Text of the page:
She said a helpful visual to help keep children safe can be used with a toothbrush. “Treat a password like a toothbrush,” she said. “You probably wouldn't share a toothbrush even with your best friend.” Passwords are also like toothbrushes because you want to change it every now and then. For those who might be sending hurtful messages online, think of pressing the “send” button as squeezing a tube of toothpaste: once it's sent, it can't be taken back. “Would you want your mother to see what you sent? Your grandmother?” she said.
Pincince said parents should monitor their children's technology use. “It's not spying,” she said, and she encouraged parents to let their children know that they will be monitoring their activity ahead of time so that it's not a breach in trust. Parents must also stress not sharing personal information or online passwords.
If someone is the target of cyber-bullying, don't engage the bully. Save and identify the evidence and do not destroy it. Calmly report the offense to the school or Internet service provider, and get assistance from the school or police. Children need to protect themselves by stopping the behavior – block the person who did it to you – and tell a trusted adult.
“We tend to focus on the targets, but what if we find out our child IS the cyber-bully?” said Pincince. Get all the information you can and then talk to the child. Give them the benefit of the doubt, especially since people impersonate others online. It's also possible that they were inadvertent cyber-bullies: they regret what they said or didn't mean to send what they did.
Town Councilor Dr. Saud Anwar, one of the event organizers, explained that he recognized the cyber-bulling trend. As the father of two boys growing up Muslim in a post-9/11 America, they were concerned about what was happening in the school system. When Anwar met with others in the community, all had children from all levels of the school system who had experienced bullying.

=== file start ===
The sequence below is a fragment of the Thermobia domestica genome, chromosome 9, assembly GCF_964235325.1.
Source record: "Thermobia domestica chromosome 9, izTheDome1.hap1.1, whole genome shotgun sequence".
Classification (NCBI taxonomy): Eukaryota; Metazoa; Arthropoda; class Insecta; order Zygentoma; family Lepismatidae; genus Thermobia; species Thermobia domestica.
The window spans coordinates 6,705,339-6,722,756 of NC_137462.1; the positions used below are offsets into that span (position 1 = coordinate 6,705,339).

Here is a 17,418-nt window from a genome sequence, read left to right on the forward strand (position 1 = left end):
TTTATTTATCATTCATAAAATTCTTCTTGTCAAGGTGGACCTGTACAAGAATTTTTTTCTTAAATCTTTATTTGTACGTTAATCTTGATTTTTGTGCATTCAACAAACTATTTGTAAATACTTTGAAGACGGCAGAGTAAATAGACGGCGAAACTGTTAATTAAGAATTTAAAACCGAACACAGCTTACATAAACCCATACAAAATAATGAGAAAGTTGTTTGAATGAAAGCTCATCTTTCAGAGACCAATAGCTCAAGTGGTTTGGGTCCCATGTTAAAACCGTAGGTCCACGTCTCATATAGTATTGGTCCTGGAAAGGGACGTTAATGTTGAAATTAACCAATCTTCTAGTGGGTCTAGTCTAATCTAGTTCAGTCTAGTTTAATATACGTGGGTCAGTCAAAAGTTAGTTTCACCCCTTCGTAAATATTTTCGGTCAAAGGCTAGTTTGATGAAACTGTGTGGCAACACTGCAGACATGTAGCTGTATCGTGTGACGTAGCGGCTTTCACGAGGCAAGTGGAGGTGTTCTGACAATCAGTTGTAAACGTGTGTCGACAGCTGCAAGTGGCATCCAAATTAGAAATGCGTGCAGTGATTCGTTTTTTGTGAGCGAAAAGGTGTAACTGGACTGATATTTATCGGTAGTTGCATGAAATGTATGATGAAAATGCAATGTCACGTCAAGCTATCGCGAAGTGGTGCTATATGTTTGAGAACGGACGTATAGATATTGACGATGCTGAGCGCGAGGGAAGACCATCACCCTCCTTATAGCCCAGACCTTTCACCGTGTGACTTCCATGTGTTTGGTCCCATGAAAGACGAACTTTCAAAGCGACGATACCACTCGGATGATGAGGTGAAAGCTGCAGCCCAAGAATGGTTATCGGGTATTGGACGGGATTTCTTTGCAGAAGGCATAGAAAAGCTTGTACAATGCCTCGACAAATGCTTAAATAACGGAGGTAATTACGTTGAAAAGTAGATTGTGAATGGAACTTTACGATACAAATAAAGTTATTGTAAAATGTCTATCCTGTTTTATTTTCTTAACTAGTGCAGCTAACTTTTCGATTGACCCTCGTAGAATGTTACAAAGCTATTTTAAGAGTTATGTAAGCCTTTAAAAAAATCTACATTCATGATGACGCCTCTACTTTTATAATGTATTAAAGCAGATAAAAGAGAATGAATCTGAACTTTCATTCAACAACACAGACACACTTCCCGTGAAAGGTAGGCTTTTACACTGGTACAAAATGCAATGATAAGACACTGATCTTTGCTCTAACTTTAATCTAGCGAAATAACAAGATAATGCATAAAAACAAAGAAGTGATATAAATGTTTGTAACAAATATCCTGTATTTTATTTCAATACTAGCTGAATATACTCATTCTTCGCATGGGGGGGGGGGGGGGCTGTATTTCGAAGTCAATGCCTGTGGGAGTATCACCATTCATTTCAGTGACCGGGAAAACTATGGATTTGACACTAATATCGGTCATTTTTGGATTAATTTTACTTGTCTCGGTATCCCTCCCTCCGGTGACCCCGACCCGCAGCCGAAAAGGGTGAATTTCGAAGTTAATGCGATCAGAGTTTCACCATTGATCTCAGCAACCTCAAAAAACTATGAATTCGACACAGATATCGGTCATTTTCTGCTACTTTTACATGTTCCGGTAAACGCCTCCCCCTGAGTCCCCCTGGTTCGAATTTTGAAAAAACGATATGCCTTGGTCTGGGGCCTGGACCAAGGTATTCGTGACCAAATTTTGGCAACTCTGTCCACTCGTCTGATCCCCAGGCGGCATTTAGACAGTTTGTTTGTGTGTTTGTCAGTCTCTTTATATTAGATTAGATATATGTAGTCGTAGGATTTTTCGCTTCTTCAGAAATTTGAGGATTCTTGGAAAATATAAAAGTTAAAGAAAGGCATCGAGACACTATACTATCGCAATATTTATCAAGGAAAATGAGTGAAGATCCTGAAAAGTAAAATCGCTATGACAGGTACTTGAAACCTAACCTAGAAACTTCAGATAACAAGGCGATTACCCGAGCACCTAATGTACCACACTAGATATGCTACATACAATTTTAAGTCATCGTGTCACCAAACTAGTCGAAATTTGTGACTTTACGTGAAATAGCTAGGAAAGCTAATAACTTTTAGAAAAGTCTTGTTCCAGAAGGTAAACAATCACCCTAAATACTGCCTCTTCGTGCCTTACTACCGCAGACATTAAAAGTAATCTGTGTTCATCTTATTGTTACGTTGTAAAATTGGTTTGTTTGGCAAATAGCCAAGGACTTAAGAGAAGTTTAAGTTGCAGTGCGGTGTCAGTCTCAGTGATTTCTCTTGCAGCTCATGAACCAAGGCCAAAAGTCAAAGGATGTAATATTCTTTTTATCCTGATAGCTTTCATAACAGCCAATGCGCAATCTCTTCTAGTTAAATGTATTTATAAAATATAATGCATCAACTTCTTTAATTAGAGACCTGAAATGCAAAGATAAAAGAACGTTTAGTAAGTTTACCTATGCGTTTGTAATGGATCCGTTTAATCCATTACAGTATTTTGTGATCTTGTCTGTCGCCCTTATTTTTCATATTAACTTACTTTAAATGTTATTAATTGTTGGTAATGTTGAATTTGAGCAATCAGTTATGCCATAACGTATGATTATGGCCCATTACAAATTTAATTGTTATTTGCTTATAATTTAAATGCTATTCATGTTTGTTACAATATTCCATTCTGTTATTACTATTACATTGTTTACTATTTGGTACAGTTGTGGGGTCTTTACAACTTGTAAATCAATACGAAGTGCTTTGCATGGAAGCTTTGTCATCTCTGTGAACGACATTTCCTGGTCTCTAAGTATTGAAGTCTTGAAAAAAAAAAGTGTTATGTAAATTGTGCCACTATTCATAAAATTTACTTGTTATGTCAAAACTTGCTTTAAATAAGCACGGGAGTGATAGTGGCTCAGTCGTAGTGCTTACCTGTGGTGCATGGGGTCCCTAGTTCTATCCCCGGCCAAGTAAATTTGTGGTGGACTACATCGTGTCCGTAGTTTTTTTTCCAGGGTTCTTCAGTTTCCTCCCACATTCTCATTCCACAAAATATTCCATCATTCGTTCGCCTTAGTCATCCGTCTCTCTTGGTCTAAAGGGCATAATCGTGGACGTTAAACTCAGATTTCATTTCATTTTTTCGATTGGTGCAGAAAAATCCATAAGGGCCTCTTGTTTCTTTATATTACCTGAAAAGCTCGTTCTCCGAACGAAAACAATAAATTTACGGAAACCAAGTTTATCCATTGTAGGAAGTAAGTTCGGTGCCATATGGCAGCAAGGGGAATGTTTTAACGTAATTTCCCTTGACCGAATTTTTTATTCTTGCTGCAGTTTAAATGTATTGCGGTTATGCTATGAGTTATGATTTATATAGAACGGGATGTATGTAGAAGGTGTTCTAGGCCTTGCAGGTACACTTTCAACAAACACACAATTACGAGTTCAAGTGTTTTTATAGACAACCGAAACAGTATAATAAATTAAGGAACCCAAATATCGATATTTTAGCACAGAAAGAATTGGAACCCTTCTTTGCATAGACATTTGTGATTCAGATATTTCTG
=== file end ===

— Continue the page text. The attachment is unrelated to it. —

Anwar said that his family tries to have at least one meal together daily, which provides a time to learn about the daily lives of the children. They also friend their children on Facebook, and they have access to their passwords. Anwar also encourages putting down the electronics every once in a while. “We try to reduce the screen time and have more human time during the day,” he said.
Emma Richard, a senior at South Windsor High School, also spoke. “A lot of times we turn a blind eye to the problem of bullying,” she said. “Most of the bullying I see is online. And most of the students are embarrassed and won't share it with adults, or think it's no big deal.” When she surveyed classmates, no one said cyber-bullying is a problem, but she found everyone has had a mean comment directed against them online.
She is working to bring Challenge Day to South Windsor. In this program, 100 students are chosen to participate, where they go through ice-breaker exercises designed to get the students to know each other better. Another powerful activity is when the program councilors asks participants a question, like, “Have you ever been called a mean name?” and if it applies to a student, they take a step forward. When you see the commonalities you have with other people, Richard said, you're less likely to bully them because you see yourself in them. The 100 students are then “trained” to spread the word and change the school climate to one where bullying is frowned upon. “If your peers think it's uncool to bully, you're less likely to do it,” said Richard. She will be fundraising for her $5,000 goal to bring the councilors in from California.
In closing, the speakers observed that a bystander’s role can make a world of difference in bullying situations. When Anwar heard about instances of bullying, “It wasn't the words of the bully that hurt the person as much as the silence of their friends,” he said.
Howe agreed. “Research shows that it often takes only one person to say 'don't do that,'” he said. He commended Richard for her sense of civic duty. “The most effective way to stop bullying is to teach children: 'I am my brother's keeper,’” Howe said.